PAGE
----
Categorized | Carousel, Opinion/Editorial

Editorial: Board disputes undermine community goals

Our district is in dire straits. The implications of a structural budget deficit and the clean-up of the oil well continue to loom over our heads. Seemingly never-ending litigation and a high administrative turnover rate have sapped our energy. An evolving relationship with the city, following the recent tense negotiations over the Joint Powers Agreement, remains to be tested. All the while, the future generations of BHUSD students will be shaped during this pivotal time, complete with reconfiguration and construction.

These issues are in the hands of those on the Board of Education, those elected by the people who represent our interests, set policy and shape the direction of the district.

What we need now more than ever from those we have entrusted and empowered is stability, leadership and solidarity. Instead, unfortunately, we have turmoil, mismanagement and petty infighting. The reality of the situation has already spilled out onto the public stage.

Instead of being united, the board is fractured and factioned. The most recent additions to the body, Mel Spitz and Isabel Hacker, ran and won on platforms that lambasted the district’s fiscal path. Their mindset, however, has often put them at odds with incumbents: Howard Goldstein, Lisa Korbatov and Noah Margo.

While diversity of opinion is not necessarily negative, having two competing blocks runs the risk of inhibiting the board’s business. This divide was evident in the recent election of vice president, when a contested interpretation of the board’s by-laws by the incumbents led them to vote in Margo over the objections of Hacker and Spitz, who were under the impression Hacker was the rightful pick.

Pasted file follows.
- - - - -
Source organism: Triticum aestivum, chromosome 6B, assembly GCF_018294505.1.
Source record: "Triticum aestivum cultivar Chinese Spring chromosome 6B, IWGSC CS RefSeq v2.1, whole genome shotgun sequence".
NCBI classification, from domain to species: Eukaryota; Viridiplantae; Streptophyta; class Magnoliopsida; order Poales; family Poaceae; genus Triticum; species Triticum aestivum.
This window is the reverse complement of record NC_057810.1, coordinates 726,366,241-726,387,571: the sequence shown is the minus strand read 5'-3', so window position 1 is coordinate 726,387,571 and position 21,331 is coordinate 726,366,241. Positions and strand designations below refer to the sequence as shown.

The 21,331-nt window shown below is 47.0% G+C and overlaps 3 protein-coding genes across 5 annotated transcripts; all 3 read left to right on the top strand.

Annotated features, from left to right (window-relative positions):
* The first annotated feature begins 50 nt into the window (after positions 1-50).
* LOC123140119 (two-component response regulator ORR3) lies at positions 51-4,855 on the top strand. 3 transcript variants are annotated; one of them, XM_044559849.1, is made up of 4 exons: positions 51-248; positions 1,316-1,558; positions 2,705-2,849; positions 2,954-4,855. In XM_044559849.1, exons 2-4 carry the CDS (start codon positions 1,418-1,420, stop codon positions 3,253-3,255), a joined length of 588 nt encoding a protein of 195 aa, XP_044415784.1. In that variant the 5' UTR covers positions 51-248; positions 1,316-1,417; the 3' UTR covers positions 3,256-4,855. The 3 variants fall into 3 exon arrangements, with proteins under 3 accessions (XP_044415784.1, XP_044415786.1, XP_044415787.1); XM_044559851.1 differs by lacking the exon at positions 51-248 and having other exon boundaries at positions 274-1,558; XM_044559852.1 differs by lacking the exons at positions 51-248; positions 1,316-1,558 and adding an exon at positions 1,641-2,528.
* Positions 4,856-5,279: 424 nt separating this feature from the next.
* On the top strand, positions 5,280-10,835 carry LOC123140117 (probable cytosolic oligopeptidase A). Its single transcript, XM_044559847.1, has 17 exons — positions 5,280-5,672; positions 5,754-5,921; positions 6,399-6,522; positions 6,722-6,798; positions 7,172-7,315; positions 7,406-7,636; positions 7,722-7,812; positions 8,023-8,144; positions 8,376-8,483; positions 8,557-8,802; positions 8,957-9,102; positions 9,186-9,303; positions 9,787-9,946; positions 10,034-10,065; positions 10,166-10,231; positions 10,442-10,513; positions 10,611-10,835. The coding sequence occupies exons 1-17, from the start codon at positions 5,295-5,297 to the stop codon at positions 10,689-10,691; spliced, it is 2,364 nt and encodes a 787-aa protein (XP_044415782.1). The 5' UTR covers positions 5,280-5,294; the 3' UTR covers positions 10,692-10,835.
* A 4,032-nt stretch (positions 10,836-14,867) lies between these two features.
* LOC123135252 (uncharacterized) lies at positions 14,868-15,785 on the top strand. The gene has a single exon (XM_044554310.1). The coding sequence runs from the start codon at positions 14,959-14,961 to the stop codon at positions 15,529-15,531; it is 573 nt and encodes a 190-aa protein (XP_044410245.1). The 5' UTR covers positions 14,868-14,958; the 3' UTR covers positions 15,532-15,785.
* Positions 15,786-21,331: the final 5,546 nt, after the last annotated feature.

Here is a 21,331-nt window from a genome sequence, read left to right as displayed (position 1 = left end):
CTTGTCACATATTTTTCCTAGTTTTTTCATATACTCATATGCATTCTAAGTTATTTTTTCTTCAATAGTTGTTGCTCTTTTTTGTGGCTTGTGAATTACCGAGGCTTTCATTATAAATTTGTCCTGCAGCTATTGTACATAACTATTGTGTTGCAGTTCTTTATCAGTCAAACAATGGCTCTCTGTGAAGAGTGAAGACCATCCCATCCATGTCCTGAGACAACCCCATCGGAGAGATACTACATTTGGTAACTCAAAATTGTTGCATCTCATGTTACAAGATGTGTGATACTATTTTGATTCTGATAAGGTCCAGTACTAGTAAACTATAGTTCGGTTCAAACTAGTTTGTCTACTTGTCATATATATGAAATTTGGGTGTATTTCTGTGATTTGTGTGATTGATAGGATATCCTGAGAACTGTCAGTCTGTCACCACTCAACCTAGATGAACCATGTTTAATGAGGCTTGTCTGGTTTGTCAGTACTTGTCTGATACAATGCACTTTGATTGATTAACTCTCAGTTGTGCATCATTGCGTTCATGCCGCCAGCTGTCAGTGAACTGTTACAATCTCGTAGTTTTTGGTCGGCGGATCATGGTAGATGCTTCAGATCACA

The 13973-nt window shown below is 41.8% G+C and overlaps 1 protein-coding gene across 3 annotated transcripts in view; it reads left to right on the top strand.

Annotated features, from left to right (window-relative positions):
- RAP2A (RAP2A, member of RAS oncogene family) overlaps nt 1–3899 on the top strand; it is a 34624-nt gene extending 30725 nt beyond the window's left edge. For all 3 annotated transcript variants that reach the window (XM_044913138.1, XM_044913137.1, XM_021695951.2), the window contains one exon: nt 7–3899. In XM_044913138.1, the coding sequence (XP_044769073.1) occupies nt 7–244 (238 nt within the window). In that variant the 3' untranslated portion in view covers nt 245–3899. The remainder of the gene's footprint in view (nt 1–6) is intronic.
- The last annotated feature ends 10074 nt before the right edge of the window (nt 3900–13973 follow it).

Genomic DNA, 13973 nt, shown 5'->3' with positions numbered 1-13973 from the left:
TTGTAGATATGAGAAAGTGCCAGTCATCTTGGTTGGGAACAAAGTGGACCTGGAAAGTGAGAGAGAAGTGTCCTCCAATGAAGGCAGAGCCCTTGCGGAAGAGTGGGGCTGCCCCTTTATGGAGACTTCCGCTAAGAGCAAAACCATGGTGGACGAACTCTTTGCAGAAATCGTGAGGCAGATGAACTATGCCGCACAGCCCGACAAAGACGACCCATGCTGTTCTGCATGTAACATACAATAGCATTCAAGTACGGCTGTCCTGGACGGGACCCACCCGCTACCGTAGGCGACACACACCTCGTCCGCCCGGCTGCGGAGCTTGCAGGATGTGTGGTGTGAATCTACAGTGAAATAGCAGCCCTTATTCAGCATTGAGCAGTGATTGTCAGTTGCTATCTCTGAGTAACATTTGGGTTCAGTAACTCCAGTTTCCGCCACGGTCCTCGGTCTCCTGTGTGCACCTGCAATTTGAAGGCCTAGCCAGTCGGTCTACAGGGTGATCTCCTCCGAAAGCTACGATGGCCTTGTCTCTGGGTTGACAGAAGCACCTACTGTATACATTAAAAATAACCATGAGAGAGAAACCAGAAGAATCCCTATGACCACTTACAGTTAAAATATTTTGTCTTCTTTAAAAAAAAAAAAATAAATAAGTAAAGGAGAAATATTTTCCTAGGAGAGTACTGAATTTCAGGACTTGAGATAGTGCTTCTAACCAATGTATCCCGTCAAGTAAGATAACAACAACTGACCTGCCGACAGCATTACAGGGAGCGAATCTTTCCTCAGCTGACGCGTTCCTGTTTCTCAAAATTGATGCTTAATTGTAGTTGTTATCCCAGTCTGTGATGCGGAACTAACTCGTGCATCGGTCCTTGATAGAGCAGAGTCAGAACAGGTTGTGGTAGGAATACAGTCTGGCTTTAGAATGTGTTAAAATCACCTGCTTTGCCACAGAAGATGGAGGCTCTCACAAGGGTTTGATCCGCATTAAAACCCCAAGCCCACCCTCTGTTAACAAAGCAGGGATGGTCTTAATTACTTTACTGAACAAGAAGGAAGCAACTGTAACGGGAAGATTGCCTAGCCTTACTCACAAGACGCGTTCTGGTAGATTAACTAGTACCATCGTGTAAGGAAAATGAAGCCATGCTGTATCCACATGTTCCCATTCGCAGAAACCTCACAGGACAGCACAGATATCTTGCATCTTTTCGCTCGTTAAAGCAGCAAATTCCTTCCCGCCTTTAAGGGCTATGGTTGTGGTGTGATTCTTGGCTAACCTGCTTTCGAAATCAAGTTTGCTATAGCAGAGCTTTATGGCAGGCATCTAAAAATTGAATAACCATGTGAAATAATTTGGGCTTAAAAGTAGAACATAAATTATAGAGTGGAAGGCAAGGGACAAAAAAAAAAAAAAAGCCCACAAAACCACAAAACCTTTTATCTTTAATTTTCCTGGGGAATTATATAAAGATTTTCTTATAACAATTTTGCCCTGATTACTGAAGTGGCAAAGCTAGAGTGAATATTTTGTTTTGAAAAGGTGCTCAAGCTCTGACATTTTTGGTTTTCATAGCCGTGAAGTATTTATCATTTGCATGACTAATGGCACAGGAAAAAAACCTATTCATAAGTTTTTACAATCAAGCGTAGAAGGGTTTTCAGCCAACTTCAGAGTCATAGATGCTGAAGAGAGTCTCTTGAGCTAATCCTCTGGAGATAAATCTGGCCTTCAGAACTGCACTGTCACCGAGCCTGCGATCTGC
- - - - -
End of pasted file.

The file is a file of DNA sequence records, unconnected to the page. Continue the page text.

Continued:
Regardless, if this decision was politically motivated or resulted from a confusion over precedent and procedure, the board needs to be more habituated to communicating with each other. Now is the time for the board to reconcile its differences and adhere to professional etiquette in the boardroom.

Protocol states that the president meets with the superintendent to create the board agendas for meetings. This power has the potential of being manipulated, however. Last month, former president Spitz inserted Agenda Item XII, “Reponses by Mr. Spitz to Mr. Goldstein’s Emails,” to air out his grievances over an email Goldstein had sent. A visibly contentious discussion, thinly veiled by civility, ensued.

Though the position is granted to every member via a rotation, the responsibilities of the board president should be revered and upheld responsibly. S/he who occupies the presidency should be more focused on furthering the public agenda than furthering their private schedule.

Another unfortunate concern is that of the commitment of the members. The meeting minutes of the 2016-17 school year show that members are repeatedly absent or late. It also isn’t uncommon to see members duck out during meetings to take calls, leave early or arrive late.

We are incredibly grateful that this group of people are willing to dedicate so much of their time for a part-time, non-salaried position, and we understand that sometimes life gets in the way of this obligation. However, we are concerned that chronic absenteeism affects judgement and does not reflect well on the ditchers’ commitment, just as it would for students.

The members of the board should do more for the people in the district that are being directly affected by your decisions. Get more input from students and teachers on issues pertaining to their education and jobs. Those in the classroom actually know best about what is needed for success in the classroom.

We understand that these public officials ran their campaigns on certain promises, but we ask that they make an effort to reach cross the “aisle” and show solidarity in dealing with the current state of the district, if not for their sanity, for the well-being of the district.

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